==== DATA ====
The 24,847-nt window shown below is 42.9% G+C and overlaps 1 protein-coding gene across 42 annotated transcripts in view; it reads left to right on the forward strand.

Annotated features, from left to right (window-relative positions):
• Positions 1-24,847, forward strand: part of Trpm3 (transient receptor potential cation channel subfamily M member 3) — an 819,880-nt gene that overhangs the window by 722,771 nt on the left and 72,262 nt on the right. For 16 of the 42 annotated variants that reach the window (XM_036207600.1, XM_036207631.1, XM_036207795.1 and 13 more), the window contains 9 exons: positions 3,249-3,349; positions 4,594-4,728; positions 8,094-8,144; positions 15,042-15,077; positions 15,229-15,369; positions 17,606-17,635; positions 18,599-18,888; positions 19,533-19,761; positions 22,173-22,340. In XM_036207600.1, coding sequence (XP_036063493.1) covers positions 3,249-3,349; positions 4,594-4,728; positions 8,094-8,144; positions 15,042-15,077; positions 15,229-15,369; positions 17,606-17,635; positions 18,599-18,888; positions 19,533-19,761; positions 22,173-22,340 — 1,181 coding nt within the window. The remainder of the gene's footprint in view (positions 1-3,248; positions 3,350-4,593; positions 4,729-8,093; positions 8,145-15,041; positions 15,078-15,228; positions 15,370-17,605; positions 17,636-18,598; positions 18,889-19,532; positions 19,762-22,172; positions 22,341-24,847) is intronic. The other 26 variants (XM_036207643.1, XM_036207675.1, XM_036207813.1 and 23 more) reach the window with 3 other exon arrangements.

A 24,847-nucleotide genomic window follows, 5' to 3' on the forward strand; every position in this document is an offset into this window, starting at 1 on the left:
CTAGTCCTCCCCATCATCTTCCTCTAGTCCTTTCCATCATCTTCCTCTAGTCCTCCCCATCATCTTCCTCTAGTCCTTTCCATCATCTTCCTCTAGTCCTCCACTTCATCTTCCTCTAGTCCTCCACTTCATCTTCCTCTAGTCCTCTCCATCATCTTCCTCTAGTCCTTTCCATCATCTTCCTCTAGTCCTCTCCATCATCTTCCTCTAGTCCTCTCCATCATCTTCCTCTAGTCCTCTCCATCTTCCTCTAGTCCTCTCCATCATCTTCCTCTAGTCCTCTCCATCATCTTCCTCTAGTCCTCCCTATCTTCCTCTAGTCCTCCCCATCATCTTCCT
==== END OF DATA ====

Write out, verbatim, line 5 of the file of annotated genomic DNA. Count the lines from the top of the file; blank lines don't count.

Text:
CTAGTCCTCCCCATCATCTTCCTCTAGTCCTTTCCATCATCTTCCTCTAGTCCTCCCCATCATCTTCCTCTAGTCCTTTCCATCATCTTCCTCTAGTCCTCCACTTCATCTTCCTCTAGTCCTCCACTTCATCTTCCTCTAGTCCTCTCCATCATCTTCCTCTAGTCCTTTCCATCATCTTCCTCTAGTCCTCTCCATCATCTTCCTCTAGTCCTCTCCATCATCTTCCTCTAGTCCTCTCCATCTTCCTCTAGTCCTCTCCATCATCTTCCTCTAGTCCTCTCCATCATCTTCCTCTAGTCCTCCCTATCTTCCTCTAGTCCTCCCCATCATCTTCCT